Long-term readers of this website know how much I enjoy New York City. It struck a chord with me as a small child and now that I’m able to travel there more often, I do so with some frequency. A couple of weekends ago we returned, with Urban Boy and Urban Girl in tow, to enjoy the sights of Christmas. They experienced it in 2018 but, thanks to the pandemic, they had not returned since.
That meant that Urban Boy, age 7, remembered little of the city. We had three days to meld the interests of a seven-year-old who had no memory of the city with those of a thirteen-year-old who knows, well, everything, including what she wants to do in the city. It worked out perfectly. Or at least that’s my story.
We arrived in New York City on a Friday afternoon, starving. We piled into the Pret a Manger behind Bryant Park (our hotel was around the corner) for lunch, but only after I secured the requested street dog from Urban Boy. I joined him and we all loved our lunch. That Pret was our home-base the first time (2017) we brought Urban Girl and she was delighted to resume the relationship.
After we got fueled up, we spent some time in Bryant Park looking at the shops, watching the ice skaters, and curling. We learned that curling was so popular, reservations were days out. I love watching the skaters there (It’s the only free rink in the city.) because the viewing area is elevated in relation and it’s easy to see the rink. We also went around the corner to visit the Knoxville lions on the front of the NY Public Library and went inside to see the Dickens display (how very seasonally appropriate!) that included some of his writings among other things.
We stopped into the hotel and while others rested, Urban Boy and I hit the M&M store. I’m not sure what he expected, but he didn’t find it, so we moved on. Then he discovered the imminently tacky I♥NY stores. It perfectly fit his love of all things sparkling. He bought a little souvenir (a tiny glass apple) and demanded that we stop at several others as we passed them over the next two days.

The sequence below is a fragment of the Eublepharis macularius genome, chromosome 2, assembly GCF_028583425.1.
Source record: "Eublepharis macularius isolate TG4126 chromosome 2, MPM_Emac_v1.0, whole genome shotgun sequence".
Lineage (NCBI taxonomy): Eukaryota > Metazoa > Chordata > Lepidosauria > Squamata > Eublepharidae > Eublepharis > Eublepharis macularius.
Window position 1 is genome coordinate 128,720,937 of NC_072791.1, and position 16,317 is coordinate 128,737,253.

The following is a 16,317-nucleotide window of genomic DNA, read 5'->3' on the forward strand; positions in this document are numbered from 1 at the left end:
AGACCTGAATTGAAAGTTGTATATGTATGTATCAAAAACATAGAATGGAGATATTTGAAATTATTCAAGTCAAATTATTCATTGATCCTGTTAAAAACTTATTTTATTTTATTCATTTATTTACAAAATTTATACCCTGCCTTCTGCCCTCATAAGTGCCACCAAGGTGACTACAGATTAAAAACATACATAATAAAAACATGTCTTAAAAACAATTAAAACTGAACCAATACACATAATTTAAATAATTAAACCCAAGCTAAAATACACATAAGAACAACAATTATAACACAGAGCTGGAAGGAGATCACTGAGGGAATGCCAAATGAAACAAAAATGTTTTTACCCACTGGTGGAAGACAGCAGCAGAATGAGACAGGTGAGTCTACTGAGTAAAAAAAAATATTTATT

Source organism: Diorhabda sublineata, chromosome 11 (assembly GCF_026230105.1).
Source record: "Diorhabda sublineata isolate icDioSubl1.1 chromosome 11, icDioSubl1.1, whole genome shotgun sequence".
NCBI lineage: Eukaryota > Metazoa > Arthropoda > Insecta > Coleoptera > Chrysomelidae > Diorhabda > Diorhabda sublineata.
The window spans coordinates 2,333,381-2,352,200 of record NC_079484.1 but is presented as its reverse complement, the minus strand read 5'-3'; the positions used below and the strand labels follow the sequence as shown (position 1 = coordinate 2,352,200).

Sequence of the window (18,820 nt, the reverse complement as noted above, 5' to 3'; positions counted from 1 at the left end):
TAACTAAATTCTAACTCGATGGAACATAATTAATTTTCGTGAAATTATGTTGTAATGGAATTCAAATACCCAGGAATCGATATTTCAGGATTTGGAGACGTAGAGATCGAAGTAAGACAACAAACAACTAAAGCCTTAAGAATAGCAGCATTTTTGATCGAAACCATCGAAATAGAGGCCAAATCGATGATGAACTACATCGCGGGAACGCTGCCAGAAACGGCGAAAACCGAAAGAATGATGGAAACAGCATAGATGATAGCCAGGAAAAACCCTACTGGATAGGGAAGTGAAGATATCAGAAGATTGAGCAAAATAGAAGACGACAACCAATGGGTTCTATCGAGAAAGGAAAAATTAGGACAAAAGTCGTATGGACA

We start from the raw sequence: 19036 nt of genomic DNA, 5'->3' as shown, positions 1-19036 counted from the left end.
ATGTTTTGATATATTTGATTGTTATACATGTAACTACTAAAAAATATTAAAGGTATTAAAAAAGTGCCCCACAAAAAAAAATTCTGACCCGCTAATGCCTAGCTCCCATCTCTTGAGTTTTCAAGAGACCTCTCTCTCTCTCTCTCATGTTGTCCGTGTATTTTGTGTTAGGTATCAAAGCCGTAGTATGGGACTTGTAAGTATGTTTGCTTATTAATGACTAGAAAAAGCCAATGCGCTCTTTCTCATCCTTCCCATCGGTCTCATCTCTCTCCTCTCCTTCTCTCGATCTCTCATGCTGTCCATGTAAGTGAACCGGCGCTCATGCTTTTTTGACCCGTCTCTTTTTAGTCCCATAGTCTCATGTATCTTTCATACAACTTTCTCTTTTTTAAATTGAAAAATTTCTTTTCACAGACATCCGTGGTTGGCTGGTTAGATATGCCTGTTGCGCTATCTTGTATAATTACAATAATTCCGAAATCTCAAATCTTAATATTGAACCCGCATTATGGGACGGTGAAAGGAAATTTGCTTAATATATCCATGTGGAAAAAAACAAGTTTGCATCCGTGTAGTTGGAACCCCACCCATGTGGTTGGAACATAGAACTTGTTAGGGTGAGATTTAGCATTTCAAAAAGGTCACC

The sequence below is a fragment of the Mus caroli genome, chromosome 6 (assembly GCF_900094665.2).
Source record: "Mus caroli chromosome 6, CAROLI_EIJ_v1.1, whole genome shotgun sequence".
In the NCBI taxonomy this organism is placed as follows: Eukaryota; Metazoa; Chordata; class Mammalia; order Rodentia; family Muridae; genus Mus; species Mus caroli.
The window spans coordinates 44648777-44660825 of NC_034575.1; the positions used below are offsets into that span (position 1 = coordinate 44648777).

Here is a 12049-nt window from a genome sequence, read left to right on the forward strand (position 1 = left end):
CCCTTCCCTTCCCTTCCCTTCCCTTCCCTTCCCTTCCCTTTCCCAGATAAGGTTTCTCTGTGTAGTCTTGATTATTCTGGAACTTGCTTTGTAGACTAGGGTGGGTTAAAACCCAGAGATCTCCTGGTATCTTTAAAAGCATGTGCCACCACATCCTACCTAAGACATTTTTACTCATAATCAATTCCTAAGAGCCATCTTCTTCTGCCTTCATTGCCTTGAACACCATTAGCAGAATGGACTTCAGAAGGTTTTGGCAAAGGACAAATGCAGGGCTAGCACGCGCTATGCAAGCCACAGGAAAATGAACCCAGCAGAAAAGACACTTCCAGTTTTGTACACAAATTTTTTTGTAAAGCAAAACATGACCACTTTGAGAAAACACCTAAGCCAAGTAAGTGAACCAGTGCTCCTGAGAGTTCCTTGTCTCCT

We gathered the brood (We had allowed Urban Daughter and Urban Son-in-Law to tag along.) and walked to Rockefeller Plaza to see the big Christmas tree. We’d watched the television special of it being lighted just a couple nights before. The tree wasn’t the wow factor with the kids that we’d hoped, but they liked it. We then perfectly timed our approach to Saks Fifth Avenue, arriving just as the rotating light and music show started. We enjoyed the Saks windows, particularly the ones with retro-toys, and then stopped into St. Patrick’s Cathedral, which did impress the young Urbans.
I’d imagined we’d walk further and see the Bergdorf Goodman and Bloomingdale windows, but the crowds had impacted the troops. They were done. A word on the crowds: I’ve never seen anything quite like them. Not on Thanksgiving at the Macy’s Parade in 2018, nor black Friday in Macy’s (same year). There was an intense herd from Macy’s through all of mid-town to the bottom of Central Park. Not really a fun crowd, so much as a difficult crowd. Outside those areas it was (mostly) fun crowded. I’m not sure if it is pent-up demand or what, but it was a challenge when you have kids you’d like to not lose.
We walked to the other side of Times Square to eat pizza at John’s of Time Square, which is in a beautiful old church and has excellent (and I mean great) pizza. We stuffed ourselves and made our way back to the hotel. Once everyone was tucked in, I left, of course, for a drink in the rooftop bar, St. Cloud, at Knickerbockers (maybe the best Old Fashioned I’ve ever had – and it should have been!). It offered great views of the Times Square Ball (you can party there for the ball drop, with a seat! for only $3,750 a person!) and Times Square.
Saturday was our rainy day and we started with pre-breakfast chocolate croissants (for the young ones) before a breakfast at Pret. We enjoyed the Macy’s windows (which were my favorites) and Urban Boy got to hang with the foxes (his favorite animal). Urban Girl and Urban Woman went to H&M to find suitable “fancy” attire for our Sunday evening dinner, while Urban Boy and I walked (very circuitously) to the Nike Flatiron store. We got lost, soaked, and in the end . . . they didn’t have kid’s shoes. We laughed at ourselves and it was a highlight of the trip.